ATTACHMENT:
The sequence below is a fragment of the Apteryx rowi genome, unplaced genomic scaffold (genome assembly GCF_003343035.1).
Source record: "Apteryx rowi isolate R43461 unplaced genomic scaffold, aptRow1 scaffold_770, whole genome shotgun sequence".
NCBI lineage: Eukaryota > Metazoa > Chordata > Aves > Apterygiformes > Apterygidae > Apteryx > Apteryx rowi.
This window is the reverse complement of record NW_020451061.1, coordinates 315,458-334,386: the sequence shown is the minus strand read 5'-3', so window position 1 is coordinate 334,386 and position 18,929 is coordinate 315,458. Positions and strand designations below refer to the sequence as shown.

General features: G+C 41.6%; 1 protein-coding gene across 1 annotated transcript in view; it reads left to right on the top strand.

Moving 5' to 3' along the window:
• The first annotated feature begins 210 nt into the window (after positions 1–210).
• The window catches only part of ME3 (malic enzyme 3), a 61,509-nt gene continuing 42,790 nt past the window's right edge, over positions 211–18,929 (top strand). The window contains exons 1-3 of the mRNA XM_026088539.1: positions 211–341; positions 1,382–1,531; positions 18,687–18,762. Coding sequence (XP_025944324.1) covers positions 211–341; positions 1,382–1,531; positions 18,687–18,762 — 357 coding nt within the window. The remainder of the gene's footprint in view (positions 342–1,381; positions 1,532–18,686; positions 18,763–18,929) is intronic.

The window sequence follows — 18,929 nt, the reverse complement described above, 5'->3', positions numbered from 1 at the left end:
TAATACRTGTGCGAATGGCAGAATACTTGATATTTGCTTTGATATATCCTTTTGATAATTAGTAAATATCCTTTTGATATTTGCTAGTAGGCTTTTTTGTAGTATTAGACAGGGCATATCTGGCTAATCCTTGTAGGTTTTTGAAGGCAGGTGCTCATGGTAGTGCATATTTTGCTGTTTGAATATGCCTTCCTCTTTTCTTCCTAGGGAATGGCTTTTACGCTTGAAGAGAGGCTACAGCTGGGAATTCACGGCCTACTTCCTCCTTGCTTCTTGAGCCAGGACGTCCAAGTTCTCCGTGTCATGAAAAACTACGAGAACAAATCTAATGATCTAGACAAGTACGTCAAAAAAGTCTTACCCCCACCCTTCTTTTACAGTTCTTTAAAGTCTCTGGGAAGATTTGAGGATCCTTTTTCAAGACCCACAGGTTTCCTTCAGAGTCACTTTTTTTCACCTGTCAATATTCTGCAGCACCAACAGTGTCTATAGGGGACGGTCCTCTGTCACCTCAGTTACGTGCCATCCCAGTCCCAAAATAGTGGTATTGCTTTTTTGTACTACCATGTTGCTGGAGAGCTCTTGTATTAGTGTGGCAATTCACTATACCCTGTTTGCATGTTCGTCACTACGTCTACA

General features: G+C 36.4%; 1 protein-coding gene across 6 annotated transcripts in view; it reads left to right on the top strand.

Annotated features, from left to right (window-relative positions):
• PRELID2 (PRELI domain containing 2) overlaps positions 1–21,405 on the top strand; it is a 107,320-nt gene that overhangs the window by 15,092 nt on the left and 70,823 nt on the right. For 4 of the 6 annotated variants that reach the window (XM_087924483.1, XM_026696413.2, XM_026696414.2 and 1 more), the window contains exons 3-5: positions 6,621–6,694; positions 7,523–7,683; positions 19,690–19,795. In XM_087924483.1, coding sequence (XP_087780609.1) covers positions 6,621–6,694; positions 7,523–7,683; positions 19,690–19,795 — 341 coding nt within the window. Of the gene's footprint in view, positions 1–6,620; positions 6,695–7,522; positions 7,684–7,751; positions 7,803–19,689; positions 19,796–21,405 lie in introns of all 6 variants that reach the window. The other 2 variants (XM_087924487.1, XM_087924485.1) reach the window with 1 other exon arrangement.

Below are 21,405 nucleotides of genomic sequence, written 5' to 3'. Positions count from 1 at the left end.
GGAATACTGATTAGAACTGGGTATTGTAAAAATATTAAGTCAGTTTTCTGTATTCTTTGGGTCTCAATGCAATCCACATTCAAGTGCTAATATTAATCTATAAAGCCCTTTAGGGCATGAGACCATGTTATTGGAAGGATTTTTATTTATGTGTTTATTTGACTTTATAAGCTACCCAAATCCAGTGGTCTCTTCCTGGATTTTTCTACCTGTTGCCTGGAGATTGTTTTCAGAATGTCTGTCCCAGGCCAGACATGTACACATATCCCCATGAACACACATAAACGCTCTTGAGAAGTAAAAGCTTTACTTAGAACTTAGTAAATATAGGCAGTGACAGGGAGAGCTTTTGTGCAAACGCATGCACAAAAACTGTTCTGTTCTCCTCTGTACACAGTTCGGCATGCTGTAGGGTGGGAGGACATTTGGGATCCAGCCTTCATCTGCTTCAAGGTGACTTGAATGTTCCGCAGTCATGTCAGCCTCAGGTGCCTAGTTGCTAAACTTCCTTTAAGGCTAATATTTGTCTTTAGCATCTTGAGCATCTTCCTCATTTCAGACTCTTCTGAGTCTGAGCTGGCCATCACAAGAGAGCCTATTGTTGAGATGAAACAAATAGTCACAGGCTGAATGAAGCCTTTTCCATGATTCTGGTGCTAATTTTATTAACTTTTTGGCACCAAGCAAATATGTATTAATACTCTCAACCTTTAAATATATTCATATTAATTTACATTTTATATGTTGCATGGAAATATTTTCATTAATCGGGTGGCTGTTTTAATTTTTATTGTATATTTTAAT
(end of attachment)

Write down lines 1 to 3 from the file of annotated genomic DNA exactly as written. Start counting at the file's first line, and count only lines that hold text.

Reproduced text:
The sequence below is a fragment of the Apteryx rowi genome, unplaced genomic scaffold (genome assembly GCF_003343035.1).
Source record: "Apteryx rowi isolate R43461 unplaced genomic scaffold, aptRow1 scaffold_770, whole genome shotgun sequence".
NCBI lineage: Eukaryota > Metazoa > Chordata > Aves > Apterygiformes > Apterygidae > Apteryx > Apteryx rowi.